After gaining independence in 1949, Peoples Republic of China had no government system and its country men were reduced into poverty. Living standards were lowest in 2000 years. Mao Zedong, then chairman of Communist party, had to do something to hold China together in such a way that it never fell apart again. To do this he followed the footsteps of first emperor. By introducing autocracy he gave complete power to his party.
Communist party is the only prominent political party of China and has been in power ever since independence. Their influence is so great that it reaches into the every corner of people’s lives. The party decided where you lived, what you wore, what you ate, what you read, and what you thought. And in every towns and villages, there was a party member keeping an eye on them. There are a total of around 90 million party workers spread across China; this number is more than the combined population of Australia and Canada. These workers are sent down to enforce party policy.
What Mao has done was to develop a political system so powerful, that could it unleash a force capable to transform China. In process he killed 45 million people. That’s more people than what Hitler of Germany and Stalin of Russia combine killed. On being compared to Qin the first emperor, Mao said: he buried 460 scholars alive we have buried 46,000. Thus we have surpassed Qin by a hundred fold. Mao was an icon of China’s 2000 years old tradition of autocracy. The rule of one man!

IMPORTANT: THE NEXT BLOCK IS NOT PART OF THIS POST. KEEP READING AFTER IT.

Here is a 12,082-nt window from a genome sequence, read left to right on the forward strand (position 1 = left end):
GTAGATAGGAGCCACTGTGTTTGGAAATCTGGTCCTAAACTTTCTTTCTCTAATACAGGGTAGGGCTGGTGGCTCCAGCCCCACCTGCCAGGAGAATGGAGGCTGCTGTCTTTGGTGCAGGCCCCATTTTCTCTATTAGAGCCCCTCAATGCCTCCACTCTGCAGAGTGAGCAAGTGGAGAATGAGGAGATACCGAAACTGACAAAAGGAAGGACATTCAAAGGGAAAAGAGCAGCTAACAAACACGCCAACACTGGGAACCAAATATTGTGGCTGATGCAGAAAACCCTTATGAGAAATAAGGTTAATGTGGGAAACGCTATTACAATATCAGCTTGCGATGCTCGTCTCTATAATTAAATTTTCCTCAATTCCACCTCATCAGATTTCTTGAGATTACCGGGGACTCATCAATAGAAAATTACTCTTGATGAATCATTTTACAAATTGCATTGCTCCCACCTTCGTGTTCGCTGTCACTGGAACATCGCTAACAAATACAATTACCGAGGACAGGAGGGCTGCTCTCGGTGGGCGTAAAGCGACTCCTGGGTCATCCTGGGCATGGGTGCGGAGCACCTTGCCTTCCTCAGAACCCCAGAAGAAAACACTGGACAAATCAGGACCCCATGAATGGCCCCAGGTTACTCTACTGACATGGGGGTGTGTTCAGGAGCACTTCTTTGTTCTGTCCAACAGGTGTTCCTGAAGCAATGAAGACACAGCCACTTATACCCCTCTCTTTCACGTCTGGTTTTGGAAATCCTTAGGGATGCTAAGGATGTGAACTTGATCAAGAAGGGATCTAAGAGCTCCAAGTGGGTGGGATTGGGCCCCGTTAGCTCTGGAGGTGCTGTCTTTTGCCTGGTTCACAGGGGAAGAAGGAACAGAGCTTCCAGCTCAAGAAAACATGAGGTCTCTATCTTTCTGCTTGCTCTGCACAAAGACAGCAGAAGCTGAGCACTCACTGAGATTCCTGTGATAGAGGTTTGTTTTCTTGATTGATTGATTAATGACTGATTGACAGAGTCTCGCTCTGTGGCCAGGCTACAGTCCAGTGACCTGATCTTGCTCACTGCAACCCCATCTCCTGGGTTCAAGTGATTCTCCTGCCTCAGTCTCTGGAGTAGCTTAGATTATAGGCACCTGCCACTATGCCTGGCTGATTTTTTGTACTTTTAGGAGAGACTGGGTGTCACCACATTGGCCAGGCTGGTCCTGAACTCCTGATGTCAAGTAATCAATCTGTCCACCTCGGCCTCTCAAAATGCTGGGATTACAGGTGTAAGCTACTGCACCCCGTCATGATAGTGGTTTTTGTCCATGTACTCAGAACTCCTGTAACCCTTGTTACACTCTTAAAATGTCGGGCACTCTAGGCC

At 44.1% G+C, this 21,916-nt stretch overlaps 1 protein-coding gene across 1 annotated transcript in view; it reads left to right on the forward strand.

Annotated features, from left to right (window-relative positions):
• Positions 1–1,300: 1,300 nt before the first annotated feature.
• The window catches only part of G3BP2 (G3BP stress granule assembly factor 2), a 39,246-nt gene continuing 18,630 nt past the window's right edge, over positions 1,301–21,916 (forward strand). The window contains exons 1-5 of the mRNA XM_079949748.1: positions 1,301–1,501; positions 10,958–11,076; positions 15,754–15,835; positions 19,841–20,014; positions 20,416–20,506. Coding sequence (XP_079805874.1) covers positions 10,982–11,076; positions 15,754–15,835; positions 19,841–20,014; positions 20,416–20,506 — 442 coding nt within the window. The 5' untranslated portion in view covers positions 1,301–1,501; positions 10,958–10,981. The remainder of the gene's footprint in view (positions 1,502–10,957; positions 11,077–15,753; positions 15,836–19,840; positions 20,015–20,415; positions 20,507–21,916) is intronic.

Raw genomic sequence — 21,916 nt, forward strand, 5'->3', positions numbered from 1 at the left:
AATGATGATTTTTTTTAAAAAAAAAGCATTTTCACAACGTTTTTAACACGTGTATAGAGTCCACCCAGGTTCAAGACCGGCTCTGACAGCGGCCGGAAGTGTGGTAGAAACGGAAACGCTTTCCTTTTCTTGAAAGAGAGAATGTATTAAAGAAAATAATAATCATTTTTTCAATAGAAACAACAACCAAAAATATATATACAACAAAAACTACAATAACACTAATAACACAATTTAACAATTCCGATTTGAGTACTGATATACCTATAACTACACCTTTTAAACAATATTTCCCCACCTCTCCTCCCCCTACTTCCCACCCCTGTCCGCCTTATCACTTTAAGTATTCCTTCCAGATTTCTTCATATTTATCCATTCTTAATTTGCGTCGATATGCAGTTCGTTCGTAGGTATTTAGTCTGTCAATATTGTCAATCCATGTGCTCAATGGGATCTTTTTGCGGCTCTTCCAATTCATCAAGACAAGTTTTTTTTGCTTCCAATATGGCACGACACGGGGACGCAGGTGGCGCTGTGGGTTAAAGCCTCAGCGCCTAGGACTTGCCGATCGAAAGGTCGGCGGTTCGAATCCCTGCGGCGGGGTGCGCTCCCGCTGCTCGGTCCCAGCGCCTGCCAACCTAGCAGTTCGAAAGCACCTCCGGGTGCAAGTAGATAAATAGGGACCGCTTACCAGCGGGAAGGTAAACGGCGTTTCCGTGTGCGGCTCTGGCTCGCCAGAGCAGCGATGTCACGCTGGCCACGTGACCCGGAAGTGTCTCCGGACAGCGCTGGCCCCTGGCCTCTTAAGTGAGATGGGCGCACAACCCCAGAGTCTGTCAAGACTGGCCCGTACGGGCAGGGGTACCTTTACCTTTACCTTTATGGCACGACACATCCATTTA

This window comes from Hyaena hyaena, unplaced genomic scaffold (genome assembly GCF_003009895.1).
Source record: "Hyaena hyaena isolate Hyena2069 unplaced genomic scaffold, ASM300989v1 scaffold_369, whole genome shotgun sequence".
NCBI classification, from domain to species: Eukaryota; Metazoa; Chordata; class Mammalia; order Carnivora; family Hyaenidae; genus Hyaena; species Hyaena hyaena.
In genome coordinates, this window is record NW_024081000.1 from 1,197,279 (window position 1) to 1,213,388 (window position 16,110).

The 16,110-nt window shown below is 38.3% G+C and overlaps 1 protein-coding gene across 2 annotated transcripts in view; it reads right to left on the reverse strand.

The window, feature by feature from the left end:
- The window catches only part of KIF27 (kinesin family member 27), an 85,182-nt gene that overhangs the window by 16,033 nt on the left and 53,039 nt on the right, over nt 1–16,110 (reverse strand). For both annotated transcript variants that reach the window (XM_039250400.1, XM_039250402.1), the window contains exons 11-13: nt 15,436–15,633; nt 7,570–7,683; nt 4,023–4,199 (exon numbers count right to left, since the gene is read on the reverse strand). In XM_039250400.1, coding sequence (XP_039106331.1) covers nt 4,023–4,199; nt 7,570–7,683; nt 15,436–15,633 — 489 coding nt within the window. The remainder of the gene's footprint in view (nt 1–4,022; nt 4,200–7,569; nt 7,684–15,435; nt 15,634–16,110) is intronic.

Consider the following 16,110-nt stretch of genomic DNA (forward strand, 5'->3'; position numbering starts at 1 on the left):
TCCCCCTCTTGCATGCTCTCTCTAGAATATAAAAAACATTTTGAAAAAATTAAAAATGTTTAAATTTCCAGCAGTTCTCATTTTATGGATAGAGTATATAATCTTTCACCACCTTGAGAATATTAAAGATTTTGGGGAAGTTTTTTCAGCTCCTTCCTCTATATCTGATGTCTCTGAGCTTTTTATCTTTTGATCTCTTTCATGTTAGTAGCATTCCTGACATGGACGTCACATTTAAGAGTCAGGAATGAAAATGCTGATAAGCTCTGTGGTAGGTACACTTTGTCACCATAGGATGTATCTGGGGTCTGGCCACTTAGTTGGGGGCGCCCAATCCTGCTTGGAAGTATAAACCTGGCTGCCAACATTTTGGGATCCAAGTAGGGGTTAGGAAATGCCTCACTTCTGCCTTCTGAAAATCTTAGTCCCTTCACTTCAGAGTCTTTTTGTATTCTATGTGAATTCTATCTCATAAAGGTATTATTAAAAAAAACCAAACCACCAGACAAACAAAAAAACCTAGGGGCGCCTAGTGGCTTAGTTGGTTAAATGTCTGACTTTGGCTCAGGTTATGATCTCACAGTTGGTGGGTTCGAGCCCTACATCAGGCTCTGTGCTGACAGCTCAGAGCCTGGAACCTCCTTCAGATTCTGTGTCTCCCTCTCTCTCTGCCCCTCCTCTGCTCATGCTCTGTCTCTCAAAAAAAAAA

But still people in China worship Mao. They believe that Mao’s time was 30% bad and 70% good. As per capita income had doubled when Mao died as compare to when he came to power and life expectancy increased by 25 years. Especially, they credit him for developing a system that has brought so much success to China.
In early sixties, to criticise government was consider as a crime and people were imprisoned for it. And even to think of starting a business meant being an enemy to the government. But in Deng Xiaoping (successor to Mao) rule, privatisation was allowed. And this was when China’s economy rocketed. And made China what it is today. Special economic zones attracted foreign investment. Low taxes, free trade with the cheapest labour in the world. More than 300 million people gave up being peasant farmers and became factory workers. And tons of entrepreneur talent was unlashes as entrepreneurship was legalised. Deng Xiaoping economic revolution was spectacular as it took economy of China from nowhere to 2nd largest in the world. But all this was very closely watched by the government. Even multi billionaires were not allowed to do business until they signed a deal with the Communist part. The party’s takeover is complete.
China’s path to economic success was different from USA. It was the extremely innovative businesses that derived USA’s economy and it was the extremely powerful government that guided China’s success. But can this powerful government be a threat to the rest of the world? Read my next article "Is China the new Britian?" to get an insight of how it would be to live under the Chinese rule.